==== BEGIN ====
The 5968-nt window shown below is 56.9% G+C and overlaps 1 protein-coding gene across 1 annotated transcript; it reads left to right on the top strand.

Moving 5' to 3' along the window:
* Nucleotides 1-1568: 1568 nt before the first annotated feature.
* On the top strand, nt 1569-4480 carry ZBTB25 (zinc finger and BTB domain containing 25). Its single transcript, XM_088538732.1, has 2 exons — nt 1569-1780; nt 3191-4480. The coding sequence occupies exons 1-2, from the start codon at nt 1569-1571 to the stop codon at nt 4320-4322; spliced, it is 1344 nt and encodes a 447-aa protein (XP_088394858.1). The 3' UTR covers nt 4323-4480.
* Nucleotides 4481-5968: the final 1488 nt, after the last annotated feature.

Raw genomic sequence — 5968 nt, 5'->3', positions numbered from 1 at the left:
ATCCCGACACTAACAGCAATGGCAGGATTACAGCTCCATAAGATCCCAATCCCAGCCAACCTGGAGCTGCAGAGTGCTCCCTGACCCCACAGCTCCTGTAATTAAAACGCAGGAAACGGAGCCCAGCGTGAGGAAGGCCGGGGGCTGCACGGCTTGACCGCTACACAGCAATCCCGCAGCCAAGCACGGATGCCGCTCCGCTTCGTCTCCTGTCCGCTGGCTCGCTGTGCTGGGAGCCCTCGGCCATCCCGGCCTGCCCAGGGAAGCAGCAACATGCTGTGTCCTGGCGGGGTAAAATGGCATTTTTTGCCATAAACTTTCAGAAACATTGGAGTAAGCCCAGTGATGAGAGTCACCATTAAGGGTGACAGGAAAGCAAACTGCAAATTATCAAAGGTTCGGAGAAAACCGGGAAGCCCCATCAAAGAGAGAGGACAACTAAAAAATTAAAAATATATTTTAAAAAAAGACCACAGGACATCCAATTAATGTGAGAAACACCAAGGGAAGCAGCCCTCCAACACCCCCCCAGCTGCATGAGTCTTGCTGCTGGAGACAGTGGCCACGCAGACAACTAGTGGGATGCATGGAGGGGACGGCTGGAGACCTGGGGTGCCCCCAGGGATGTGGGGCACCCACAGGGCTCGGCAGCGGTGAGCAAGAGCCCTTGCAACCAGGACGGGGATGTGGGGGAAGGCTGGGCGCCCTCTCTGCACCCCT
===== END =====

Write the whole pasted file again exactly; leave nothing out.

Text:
The 5968-nt window shown below is 56.9% G+C and overlaps 1 protein-coding gene across 1 annotated transcript; it reads left to right on the top strand.

Moving 5' to 3' along the window:
* Nucleotides 1-1568: 1568 nt before the first annotated feature.
* On the top strand, nt 1569-4480 carry ZBTB25 (zinc finger and BTB domain containing 25). Its single transcript, XM_088538732.1, has 2 exons — nt 1569-1780; nt 3191-4480. The coding sequence occupies exons 1-2, from the start codon at nt 1569-1571 to the stop codon at nt 4320-4322; spliced, it is 1344 nt and encodes a 447-aa protein (XP_088394858.1). The 3' UTR covers nt 4323-4480.
* Nucleotides 4481-5968: the final 1488 nt, after the last annotated feature.

Raw genomic sequence — 5968 nt, 5'->3', positions numbered from 1 at the left:
ATCCCGACACTAACAGCAATGGCAGGATTACAGCTCCATAAGATCCCAATCCCAGCCAACCTGGAGCTGCAGAGTGCTCCCTGACCCCACAGCTCCTGTAATTAAAACGCAGGAAACGGAGCCCAGCGTGAGGAAGGCCGGGGGCTGCACGGCTTGACCGCTACACAGCAATCCCGCAGCCAAGCACGGATGCCGCTCCGCTTCGTCTCCTGTCCGCTGGCTCGCTGTGCTGGGAGCCCTCGGCCATCCCGGCCTGCCCAGGGAAGCAGCAACATGCTGTGTCCTGGCGGGGTAAAATGGCATTTTTTGCCATAAACTTTCAGAAACATTGGAGTAAGCCCAGTGATGAGAGTCACCATTAAGGGTGACAGGAAAGCAAACTGCAAATTATCAAAGGTTCGGAGAAAACCGGGAAGCCCCATCAAAGAGAGAGGACAACTAAAAAATTAAAAATATATTTTAAAAAAAGACCACAGGACATCCAATTAATGTGAGAAACACCAAGGGAAGCAGCCCTCCAACACCCCCCCAGCTGCATGAGTCTTGCTGCTGGAGACAGTGGCCACGCAGACAACTAGTGGGATGCATGGAGGGGACGGCTGGAGACCTGGGGTGCCCCCAGGGATGTGGGGCACCCACAGGGCTCGGCAGCGGTGAGCAAGAGCCCTTGCAACCAGGACGGGGATGTGGGGGAAGGCTGGGCGCCCTCTCTGCACCCCT